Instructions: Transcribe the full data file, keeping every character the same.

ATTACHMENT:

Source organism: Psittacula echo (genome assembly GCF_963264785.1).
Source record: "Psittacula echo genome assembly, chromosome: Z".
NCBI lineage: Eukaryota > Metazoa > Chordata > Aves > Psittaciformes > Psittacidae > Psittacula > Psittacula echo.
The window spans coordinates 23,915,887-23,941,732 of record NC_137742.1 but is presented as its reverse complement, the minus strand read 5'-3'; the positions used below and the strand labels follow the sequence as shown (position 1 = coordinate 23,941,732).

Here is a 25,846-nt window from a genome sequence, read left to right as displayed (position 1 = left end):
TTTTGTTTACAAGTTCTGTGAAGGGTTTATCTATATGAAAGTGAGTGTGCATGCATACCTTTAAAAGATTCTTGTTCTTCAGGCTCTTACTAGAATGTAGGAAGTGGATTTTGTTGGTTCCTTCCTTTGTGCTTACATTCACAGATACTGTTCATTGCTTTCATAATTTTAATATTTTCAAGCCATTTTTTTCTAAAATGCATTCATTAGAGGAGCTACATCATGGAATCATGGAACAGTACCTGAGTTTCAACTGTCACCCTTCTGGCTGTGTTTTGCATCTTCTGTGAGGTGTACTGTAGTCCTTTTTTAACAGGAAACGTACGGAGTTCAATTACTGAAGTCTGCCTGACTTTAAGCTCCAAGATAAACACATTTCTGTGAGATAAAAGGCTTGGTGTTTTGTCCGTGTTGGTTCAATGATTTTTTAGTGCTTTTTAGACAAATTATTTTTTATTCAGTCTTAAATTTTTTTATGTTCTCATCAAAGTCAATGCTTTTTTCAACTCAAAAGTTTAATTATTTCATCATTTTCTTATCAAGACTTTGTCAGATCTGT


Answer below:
Source organism: Psittacula echo (genome assembly GCF_963264785.1).
Source record: "Psittacula echo genome assembly, chromosome: Z".
NCBI lineage: Eukaryota > Metazoa > Chordata > Aves > Psittaciformes > Psittacidae > Psittacula > Psittacula echo.
The window spans coordinates 23,915,887-23,941,732 of record NC_137742.1 but is presented as its reverse complement, the minus strand read 5'-3'; the positions used below and the strand labels follow the sequence as shown (position 1 = coordinate 23,941,732).

Here is a 25,846-nt window from a genome sequence, read left to right as displayed (position 1 = left end):
TTTTGTTTACAAGTTCTGTGAAGGGTTTATCTATATGAAAGTGAGTGTGCATGCATACCTTTAAAAGATTCTTGTTCTTCAGGCTCTTACTAGAATGTAGGAAGTGGATTTTGTTGGTTCCTTCCTTTGTGCTTACATTCACAGATACTGTTCATTGCTTTCATAATTTTAATATTTTCAAGCCATTTTTTTCTAAAATGCATTCATTAGAGGAGCTACATCATGGAATCATGGAACAGTACCTGAGTTTCAACTGTCACCCTTCTGGCTGTGTTTTGCATCTTCTGTGAGGTGTACTGTAGTCCTTTTTTAACAGGAAACGTACGGAGTTCAATTACTGAAGTCTGCCTGACTTTAAGCTCCAAGATAAACACATTTCTGTGAGATAAAAGGCTTGGTGTTTTGTCCGTGTTGGTTCAATGATTTTTTAGTGCTTTTTAGACAAATTATTTTTTATTCAGTCTTAAATTTTTTTATGTTCTCATCAAAGTCAATGCTTTTTTCAACTCAAAAGTTTAATTATTTCATCATTTTCTTATCAAGACTTTGTCAGATCTGT